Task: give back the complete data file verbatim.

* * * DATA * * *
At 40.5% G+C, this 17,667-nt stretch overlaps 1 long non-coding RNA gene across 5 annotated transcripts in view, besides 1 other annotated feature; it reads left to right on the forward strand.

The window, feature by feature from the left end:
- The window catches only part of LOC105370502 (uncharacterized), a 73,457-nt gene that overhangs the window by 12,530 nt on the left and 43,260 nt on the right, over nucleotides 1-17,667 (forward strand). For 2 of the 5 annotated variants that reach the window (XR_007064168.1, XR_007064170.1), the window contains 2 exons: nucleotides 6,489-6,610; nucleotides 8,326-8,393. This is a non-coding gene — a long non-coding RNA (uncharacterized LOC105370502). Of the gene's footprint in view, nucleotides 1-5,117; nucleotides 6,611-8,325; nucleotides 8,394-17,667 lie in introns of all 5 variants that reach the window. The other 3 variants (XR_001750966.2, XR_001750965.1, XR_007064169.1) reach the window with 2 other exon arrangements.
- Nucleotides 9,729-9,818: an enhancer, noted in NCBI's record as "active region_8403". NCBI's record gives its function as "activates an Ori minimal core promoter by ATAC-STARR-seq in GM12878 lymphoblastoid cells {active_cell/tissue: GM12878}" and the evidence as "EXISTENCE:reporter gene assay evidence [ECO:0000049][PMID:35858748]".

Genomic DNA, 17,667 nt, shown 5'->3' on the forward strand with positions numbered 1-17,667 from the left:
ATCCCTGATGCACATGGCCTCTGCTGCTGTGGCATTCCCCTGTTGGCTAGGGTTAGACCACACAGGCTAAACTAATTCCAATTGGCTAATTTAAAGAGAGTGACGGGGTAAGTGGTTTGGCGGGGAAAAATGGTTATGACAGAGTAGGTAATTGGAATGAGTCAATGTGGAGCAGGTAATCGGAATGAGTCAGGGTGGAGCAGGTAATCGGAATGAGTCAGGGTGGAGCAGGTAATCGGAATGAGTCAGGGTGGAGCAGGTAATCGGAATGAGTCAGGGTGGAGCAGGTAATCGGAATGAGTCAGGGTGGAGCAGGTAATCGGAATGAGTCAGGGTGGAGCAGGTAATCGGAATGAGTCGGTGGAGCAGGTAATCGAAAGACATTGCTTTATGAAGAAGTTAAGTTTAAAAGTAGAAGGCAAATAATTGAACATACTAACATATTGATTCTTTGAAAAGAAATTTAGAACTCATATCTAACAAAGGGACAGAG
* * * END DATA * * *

At 40.5% G+C, this 17,667-nt stretch overlaps 1 long non-coding RNA gene across 5 annotated transcripts in view, besides 1 other annotated feature; it reads left to right on the forward strand.

The window, feature by feature from the left end:
- The window catches only part of LOC105370502 (uncharacterized), a 73,457-nt gene that overhangs the window by 12,530 nt on the left and 43,260 nt on the right, over nucleotides 1-17,667 (forward strand). For 2 of the 5 annotated variants that reach the window (XR_007064168.1, XR_007064170.1), the window contains 2 exons: nucleotides 6,489-6,610; nucleotides 8,326-8,393. This is a non-coding gene — a long non-coding RNA (uncharacterized LOC105370502). Of the gene's footprint in view, nucleotides 1-5,117; nucleotides 6,611-8,325; nucleotides 8,394-17,667 lie in introns of all 5 variants that reach the window. The other 3 variants (XR_001750966.2, XR_001750965.1, XR_007064169.1) reach the window with 2 other exon arrangements.
- Nucleotides 9,729-9,818: an enhancer, noted in NCBI's record as "active region_8403". NCBI's record gives its function as "activates an Ori minimal core promoter by ATAC-STARR-seq in GM12878 lymphoblastoid cells {active_cell/tissue: GM12878}" and the evidence as "EXISTENCE:reporter gene assay evidence [ECO:0000049][PMID:35858748]".

Genomic DNA, 17,667 nt, shown 5'->3' on the forward strand with positions numbered 1-17,667 from the left:
ATCCCTGATGCACATGGCCTCTGCTGCTGTGGCATTCCCCTGTTGGCTAGGGTTAGACCACACAGGCTAAACTAATTCCAATTGGCTAATTTAAAGAGAGTGACGGGGTAAGTGGTTTGGCGGGGAAAAATGGTTATGACAGAGTAGGTAATTGGAATGAGTCAATGTGGAGCAGGTAATCGGAATGAGTCAGGGTGGAGCAGGTAATCGGAATGAGTCAGGGTGGAGCAGGTAATCGGAATGAGTCAGGGTGGAGCAGGTAATCGGAATGAGTCAGGGTGGAGCAGGTAATCGGAATGAGTCAGGGTGGAGCAGGTAATCGGAATGAGTCAGGGTGGAGCAGGTAATCGGAATGAGTCGGTGGAGCAGGTAATCGAAAGACATTGCTTTATGAAGAAGTTAAGTTTAAAAGTAGAAGGCAAATAATTGAACATACTAACATATTGATTCTTTGAAAAGAAATTTAGAACTCATATCTAACAAAGGGACAGAG